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  • 4 weeks later...

Ok here we go, this will probably be edited many times as I continuously think of correction, additions and better ways of phrasing things.

If you really, really want sea horses, you can definitely get them. They *are* pricey though. I would have to double check as to how many are in stock (only a phone call) but Sea Horse Australia (located in beauty point, tasmania) breed two tropical hippocampus - kuda and barbouri. I am providing quick web sites to basically get VERY general information and more importantly a picture

Kuda http://www.saseahorse.com/species_4.htm

Barbouri http://www.saseahorse.com/species_5.htm

And SH AUstralia's website, just in case you want to check it out http://www.seahorse-australia.com.au/

Hippocampus Kuda retail from Sea Horse Australia at $55 each, but last time I went on a spending spree there they were out of stock and there was a large waiting list.

The barbouri are spikey looking, very cute and friendly and cost $65 each. One note - my girlfriend has had problems with her barbouri's in the past. I got her a male-female pair. They contracted a bacterial skin disease that we had to treat with a vet prescription medication called panalog. It's actually designed for farm animals - cattle and the like, but it works wonders with any sort of fish legion, abrasion and the like. Little tip for you all there at no charge =)

After that, the male got gas bubble disease. It wasn't pretty and I ended up euthenasing him. I know I have just related some very negative things about sea horses, and personally I think they are more suited to a tank that has a larger water capacity as water quality is very important in trying to minimise the chances and effects of these diseases, but we currently still have the female barbouri and she is living very happily in the tank - and it's an aqua one tank too, I think it may be the same model, or the next one down in size, it holds approx 30ish litres of water, maybe a smidge under.

Anyway, i'm digressing, she is great, she swims up to say hello when you look into the tank, and the current from the trickle filter does seem a bit strong at first glance but sea horses love currents. They anchor to something and just sway in it. However, it must be noted if you are going to go with that sort of deal, anemones and spikey pointy hurty things are a no-no. You don't want anything that the horsie can potentially be pushed into by the current accidentally. In the case of sharp things, she will just get a cut that may become infected and need treating, but an anemone could potentially eat her if she got caught by it.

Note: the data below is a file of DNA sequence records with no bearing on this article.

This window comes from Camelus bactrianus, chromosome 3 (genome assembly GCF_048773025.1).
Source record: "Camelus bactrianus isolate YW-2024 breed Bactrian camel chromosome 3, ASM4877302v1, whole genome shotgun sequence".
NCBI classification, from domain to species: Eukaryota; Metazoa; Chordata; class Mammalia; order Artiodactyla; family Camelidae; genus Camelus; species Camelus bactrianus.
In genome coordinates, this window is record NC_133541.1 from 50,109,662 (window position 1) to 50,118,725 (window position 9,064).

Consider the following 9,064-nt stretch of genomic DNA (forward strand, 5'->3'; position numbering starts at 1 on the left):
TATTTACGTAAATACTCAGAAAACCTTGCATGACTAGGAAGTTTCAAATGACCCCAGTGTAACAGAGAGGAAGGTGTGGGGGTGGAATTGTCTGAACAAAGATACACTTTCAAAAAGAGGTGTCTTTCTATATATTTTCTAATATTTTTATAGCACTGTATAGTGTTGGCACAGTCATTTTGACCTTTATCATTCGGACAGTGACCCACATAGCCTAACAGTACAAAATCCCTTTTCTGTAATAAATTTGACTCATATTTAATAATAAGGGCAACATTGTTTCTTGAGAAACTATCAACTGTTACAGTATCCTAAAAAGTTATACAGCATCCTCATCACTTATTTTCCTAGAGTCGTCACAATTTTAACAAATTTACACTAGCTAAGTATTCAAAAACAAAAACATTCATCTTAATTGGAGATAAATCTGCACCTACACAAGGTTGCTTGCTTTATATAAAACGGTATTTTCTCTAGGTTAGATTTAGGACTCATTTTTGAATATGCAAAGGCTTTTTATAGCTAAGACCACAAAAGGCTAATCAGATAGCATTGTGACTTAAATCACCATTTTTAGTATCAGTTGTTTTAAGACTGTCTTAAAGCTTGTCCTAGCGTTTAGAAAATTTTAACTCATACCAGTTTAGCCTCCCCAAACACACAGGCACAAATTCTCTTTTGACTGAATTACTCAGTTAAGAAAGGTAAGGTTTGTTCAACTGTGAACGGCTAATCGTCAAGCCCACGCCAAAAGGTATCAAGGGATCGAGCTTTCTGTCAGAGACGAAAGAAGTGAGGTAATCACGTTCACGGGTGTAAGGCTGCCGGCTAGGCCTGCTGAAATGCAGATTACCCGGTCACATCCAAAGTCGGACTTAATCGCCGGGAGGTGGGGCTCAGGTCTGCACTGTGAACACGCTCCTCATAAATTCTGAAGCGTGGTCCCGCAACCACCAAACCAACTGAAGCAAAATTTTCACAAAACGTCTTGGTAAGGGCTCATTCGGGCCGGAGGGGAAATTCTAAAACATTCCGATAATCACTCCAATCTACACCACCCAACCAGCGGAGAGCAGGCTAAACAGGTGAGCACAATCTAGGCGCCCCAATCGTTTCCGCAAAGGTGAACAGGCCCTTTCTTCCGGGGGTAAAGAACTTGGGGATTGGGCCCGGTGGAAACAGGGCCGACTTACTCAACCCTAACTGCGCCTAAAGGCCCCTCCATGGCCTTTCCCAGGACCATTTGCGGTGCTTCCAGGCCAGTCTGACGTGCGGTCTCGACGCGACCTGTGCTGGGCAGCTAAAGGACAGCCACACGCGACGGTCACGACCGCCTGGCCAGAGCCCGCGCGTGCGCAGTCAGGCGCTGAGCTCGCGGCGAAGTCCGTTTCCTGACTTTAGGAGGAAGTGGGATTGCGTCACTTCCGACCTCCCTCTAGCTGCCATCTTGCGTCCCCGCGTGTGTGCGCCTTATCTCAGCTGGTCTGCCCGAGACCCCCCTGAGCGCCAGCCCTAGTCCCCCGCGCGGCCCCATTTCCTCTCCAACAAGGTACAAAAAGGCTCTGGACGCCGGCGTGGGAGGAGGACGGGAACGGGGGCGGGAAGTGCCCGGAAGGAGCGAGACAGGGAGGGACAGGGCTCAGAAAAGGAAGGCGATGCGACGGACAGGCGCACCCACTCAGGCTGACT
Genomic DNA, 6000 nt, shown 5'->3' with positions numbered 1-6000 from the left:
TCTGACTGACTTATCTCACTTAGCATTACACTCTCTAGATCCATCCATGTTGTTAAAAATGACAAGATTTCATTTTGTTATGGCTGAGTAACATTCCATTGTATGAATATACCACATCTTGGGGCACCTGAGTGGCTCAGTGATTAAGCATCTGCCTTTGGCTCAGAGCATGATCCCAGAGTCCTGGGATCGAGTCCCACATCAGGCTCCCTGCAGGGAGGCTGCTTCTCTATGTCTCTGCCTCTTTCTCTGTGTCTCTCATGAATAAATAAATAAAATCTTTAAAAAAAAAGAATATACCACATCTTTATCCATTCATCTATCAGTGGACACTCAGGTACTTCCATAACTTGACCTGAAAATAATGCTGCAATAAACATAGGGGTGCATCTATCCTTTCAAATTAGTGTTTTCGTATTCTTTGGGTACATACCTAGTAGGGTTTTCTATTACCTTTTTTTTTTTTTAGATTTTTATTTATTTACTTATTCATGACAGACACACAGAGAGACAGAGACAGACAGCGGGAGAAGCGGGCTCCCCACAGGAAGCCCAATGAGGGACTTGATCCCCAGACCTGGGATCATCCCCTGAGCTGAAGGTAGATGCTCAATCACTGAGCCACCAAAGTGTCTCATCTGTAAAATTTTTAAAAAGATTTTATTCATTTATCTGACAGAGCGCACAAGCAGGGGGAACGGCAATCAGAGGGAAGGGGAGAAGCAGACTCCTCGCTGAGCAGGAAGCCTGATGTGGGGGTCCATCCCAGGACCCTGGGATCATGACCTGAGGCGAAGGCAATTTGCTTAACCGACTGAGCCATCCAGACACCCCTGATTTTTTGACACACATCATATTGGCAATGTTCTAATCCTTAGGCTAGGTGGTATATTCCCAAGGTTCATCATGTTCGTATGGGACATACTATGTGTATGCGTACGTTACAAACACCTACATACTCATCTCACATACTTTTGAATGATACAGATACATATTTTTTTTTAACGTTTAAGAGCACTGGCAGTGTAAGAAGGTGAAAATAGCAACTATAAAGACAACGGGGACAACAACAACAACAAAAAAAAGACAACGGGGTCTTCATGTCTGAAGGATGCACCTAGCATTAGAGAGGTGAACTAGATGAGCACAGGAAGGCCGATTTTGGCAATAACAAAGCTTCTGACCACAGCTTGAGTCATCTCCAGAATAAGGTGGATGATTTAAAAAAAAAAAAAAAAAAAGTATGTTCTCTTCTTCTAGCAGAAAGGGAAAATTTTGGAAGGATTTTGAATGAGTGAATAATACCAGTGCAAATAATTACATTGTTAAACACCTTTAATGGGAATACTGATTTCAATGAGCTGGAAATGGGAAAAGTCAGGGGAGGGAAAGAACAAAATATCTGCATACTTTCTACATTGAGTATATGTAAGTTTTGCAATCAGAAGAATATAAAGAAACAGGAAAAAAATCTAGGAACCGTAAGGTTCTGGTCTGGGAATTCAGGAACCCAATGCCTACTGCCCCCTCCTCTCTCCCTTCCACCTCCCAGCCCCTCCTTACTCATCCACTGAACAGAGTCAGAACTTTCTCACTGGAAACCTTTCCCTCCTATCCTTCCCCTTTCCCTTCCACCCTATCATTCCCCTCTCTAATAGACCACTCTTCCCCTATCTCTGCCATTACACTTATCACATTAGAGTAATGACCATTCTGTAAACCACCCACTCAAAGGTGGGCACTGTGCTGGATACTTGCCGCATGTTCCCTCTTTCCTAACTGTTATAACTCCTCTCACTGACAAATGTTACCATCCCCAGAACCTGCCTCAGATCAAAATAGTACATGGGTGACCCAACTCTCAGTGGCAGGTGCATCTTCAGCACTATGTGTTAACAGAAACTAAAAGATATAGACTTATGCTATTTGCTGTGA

Another important note regarding sea horses. Not too many things are that compatible with them. They are quite delicate and peaceful little animals, so they can easily be bullied by rowdy fish. The biggest reason however, is the fact that they are very slow eaters. If you go putting in clownfish, damsels and whatever, you're going to end up with them all zipping about scoffing down all the food and the sea horses missing out. If you absolutely *have* to put in a fish (we have a bicolour blenny in with the girl), only put in a small one/number. The blenny *is* always the first to the food and he does scoff it down, but there is always enough left over for the girl to get her fill too.

If you want to use collected sea water, provided you're certain about the quality, then fine =)

We however just use coralife marine salt mix. It costs something like $90 for a box of 3 6.5 ( i think it's 6.5) kilogram bags. 1kg will mix up 30 litres of salt water, so you should get about 3 water changes from a kilo as you're only going to be wanting to change something like 10 litres in one go, and be doing it at something like once every 10 days or so.

Personally I wouldn't bother with a protein skimmer, you won't need it. If you did want to put one in, you're going to have problems, you'll either have to pay through the nose for some sort of custom hang on thing that is designed to work with your tank, or cut parts of the hood out so you can stick a convential type skimmer in.